“At our congress in July and at meetings before it, we had to see that a lot of the criticism was right. We saw that we weren’t a party, because a party is the advance detachment of the working class and our class base was limited. We realized that we just weren’t getting into people’s lives. A split developed in the party and one central committee member left.

Union members again

“We did a lot of self-criticism. We decided we had been ’left’-opportunist and that our views reflected the class’ composition of our organization. We were mostly students and lumpen. Some of us were workers. We took a clear position about whose interests we were fighting for–the working class. We decided to wage principled struggle in the unions and to become active union members again as we used to be.

“At Gouverneur, the city has taken over the hospital again, and many hospital workers became city employees. They are now under the jurisdiction of District Council 37 of the American Federation of State, County and Municipal Employees. With the city takeover, people may lose their seniority and workers with less than five years on the job will lose their pension payments.

“We formed a committee of workers to meet with District Council 37. We took a lot of initiative to get people to join the union. We see that the workers need the unions to protect themselves and that we have to fight from within the union.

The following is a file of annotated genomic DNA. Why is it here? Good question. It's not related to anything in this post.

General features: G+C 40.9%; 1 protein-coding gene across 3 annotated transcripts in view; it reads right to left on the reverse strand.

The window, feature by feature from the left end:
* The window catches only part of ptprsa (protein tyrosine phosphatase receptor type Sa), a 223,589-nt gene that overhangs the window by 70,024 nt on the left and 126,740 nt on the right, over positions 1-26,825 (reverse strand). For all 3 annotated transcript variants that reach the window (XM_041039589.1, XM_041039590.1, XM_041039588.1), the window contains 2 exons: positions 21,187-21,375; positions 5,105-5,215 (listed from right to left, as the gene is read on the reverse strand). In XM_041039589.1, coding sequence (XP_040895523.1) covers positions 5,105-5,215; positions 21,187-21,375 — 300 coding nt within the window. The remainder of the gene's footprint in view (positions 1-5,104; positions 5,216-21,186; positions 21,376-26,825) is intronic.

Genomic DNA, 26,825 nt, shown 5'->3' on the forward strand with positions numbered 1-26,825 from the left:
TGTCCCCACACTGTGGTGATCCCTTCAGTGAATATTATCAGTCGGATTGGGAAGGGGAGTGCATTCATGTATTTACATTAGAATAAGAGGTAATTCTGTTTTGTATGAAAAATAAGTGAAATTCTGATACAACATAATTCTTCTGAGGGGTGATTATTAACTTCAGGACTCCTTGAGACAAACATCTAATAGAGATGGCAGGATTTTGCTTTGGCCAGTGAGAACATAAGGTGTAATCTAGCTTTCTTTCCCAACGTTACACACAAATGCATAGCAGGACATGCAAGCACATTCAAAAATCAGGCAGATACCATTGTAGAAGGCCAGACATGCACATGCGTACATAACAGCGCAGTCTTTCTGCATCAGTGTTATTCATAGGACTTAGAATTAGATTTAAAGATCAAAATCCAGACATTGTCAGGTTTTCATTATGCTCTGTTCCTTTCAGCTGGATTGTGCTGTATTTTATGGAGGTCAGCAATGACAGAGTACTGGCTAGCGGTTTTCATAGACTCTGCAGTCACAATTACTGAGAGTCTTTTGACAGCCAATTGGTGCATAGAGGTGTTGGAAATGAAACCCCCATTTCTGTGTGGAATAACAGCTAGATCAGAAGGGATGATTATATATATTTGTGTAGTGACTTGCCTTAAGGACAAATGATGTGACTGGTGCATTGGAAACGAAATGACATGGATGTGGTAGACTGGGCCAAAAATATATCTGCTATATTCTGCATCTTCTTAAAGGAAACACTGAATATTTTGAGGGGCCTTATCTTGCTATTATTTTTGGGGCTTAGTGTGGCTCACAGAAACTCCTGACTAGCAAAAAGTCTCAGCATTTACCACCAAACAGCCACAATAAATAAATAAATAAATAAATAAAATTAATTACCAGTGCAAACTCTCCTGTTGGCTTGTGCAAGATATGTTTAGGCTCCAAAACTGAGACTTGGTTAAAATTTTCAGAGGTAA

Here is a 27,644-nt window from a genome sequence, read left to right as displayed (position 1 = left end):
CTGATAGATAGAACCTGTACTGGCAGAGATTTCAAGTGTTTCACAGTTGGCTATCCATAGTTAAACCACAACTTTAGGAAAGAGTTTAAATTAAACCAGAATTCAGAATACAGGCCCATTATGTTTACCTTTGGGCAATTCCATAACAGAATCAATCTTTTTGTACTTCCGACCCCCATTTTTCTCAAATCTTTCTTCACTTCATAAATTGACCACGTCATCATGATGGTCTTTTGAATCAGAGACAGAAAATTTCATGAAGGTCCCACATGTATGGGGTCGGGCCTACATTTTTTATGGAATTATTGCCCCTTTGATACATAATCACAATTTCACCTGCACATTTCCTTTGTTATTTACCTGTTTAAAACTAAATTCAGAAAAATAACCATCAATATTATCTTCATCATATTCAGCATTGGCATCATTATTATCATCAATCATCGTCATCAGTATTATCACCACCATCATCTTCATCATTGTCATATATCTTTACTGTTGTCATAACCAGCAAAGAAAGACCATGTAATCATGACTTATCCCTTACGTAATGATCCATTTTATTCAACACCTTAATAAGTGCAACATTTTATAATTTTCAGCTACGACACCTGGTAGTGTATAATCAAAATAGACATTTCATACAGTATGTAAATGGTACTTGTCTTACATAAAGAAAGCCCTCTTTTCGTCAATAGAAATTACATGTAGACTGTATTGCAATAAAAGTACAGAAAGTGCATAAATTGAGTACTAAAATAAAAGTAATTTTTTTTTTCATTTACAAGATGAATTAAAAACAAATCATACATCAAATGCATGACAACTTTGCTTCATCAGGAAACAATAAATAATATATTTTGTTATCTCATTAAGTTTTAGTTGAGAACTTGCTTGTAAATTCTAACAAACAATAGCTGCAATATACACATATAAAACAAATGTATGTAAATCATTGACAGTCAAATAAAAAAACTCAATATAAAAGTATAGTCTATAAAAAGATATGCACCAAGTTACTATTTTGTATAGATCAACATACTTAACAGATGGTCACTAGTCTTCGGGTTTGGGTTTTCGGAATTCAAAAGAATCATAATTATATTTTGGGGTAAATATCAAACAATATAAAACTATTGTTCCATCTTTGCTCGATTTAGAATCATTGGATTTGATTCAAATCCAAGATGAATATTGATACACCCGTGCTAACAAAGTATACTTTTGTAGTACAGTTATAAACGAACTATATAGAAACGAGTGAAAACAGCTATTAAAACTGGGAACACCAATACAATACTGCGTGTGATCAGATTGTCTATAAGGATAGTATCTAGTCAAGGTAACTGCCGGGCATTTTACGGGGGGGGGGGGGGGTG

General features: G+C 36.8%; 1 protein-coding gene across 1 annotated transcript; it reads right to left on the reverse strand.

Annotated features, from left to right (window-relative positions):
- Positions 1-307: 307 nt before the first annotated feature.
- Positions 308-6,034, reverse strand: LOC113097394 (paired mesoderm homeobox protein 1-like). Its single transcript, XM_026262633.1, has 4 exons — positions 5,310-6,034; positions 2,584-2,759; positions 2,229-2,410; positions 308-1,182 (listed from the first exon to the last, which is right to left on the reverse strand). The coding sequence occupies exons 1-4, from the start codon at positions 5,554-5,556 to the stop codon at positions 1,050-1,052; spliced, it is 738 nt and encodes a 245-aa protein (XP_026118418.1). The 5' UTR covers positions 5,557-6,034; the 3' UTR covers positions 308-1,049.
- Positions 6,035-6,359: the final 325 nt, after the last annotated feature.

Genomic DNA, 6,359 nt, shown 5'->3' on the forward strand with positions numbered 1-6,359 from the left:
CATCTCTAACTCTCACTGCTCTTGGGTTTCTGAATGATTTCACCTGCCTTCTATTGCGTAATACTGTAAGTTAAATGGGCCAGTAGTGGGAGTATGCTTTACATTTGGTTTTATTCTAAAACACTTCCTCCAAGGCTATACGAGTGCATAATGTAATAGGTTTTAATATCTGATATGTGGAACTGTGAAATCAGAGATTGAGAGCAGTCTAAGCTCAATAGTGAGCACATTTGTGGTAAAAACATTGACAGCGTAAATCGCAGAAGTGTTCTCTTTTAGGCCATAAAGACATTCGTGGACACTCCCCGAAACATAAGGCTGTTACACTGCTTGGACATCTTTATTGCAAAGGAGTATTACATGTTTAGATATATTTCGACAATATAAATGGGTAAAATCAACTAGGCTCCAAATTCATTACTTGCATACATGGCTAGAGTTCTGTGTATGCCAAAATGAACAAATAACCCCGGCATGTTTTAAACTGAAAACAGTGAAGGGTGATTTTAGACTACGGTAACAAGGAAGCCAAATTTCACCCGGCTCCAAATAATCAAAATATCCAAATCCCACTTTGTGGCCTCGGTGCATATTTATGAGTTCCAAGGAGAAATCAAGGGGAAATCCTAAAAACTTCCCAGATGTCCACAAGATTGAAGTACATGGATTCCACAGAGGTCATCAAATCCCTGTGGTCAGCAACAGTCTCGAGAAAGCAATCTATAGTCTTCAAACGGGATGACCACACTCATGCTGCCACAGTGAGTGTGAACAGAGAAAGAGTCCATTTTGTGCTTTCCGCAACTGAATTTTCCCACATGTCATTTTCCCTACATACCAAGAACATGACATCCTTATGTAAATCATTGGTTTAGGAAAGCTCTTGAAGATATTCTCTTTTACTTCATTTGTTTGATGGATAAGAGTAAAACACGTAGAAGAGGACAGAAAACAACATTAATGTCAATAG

“Carmen Cruz, a PRRWO leader, and I were elected shop stewards for the clerks in October. As stewards, we’ll be able to wage struggle, point out contradictions and get people to be more active.

“We want to form an organization which not only fights around economic issues and working conditions, but also against imperialism – to try to raise the consciousness of workers as workers. Because the people who work in the hospitals are the people who also use the hospitals, we also want to let the community know what’s happening in the hospital.

“The PRRWO can given leadership by taking a clear position on the attacks coming down on poor and working people. We can help people understand that the things happening to them today aren’t their fault, but the fault of the tiny minority who live on the sweat and pain of the majority who work. People can see that this must be changed.

“In our shop we were elected stewards because the workers could see that we were fighters and didn’t keep our mouths shut. We try to be fair and represent all workers and not just one group. We take the initiative.

“We used to give out leaflets, call a meeting for workers and hope people would come. We’ll still do that, but now we see that the way to relate to people is by developing closer ties with the workers and by learning from them. It’ll take a long process of development before we can create a strong mass organization.

“Because of our ’left’ errors, we were isolated from the very people we’re a part of.”